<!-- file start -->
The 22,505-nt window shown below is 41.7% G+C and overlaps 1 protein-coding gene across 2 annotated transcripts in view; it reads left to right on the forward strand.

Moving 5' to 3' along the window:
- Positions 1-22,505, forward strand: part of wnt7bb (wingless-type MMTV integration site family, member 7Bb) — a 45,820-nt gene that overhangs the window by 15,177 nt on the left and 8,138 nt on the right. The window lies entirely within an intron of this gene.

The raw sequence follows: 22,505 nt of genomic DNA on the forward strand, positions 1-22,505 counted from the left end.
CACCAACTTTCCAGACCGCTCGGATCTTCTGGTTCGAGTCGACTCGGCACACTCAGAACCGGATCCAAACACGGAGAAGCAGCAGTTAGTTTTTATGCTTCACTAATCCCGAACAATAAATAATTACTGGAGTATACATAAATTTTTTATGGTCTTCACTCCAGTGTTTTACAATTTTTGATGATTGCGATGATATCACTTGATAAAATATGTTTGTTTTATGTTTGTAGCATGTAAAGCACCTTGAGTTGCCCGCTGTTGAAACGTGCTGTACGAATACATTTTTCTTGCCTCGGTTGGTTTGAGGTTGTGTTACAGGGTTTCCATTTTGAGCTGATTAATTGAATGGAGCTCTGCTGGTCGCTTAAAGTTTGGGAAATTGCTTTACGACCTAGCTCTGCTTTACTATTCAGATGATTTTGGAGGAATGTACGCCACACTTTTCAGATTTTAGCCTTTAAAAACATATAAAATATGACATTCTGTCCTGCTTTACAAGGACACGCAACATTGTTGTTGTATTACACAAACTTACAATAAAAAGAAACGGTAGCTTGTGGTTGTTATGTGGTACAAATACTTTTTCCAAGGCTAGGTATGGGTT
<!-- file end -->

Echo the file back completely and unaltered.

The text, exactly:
The 22,505-nt window shown below is 41.7% G+C and overlaps 1 protein-coding gene across 2 annotated transcripts in view; it reads left to right on the forward strand.

Moving 5' to 3' along the window:
- Positions 1-22,505, forward strand: part of wnt7bb (wingless-type MMTV integration site family, member 7Bb) — a 45,820-nt gene that overhangs the window by 15,177 nt on the left and 8,138 nt on the right. The window lies entirely within an intron of this gene.

The raw sequence follows: 22,505 nt of genomic DNA on the forward strand, positions 1-22,505 counted from the left end.
CACCAACTTTCCAGACCGCTCGGATCTTCTGGTTCGAGTCGACTCGGCACACTCAGAACCGGATCCAAACACGGAGAAGCAGCAGTTAGTTTTTATGCTTCACTAATCCCGAACAATAAATAATTACTGGAGTATACATAAATTTTTTATGGTCTTCACTCCAGTGTTTTACAATTTTTGATGATTGCGATGATATCACTTGATAAAATATGTTTGTTTTATGTTTGTAGCATGTAAAGCACCTTGAGTTGCCCGCTGTTGAAACGTGCTGTACGAATACATTTTTCTTGCCTCGGTTGGTTTGAGGTTGTGTTACAGGGTTTCCATTTTGAGCTGATTAATTGAATGGAGCTCTGCTGGTCGCTTAAAGTTTGGGAAATTGCTTTACGACCTAGCTCTGCTTTACTATTCAGATGATTTTGGAGGAATGTACGCCACACTTTTCAGATTTTAGCCTTTAAAAACATATAAAATATGACATTCTGTCCTGCTTTACAAGGACACGCAACATTGTTGTTGTATTACACAAACTTACAATAAAAAGAAACGGTAGCTTGTGGTTGTTATGTGGTACAAATACTTTTTCCAAGGCTAGGTATGGGTT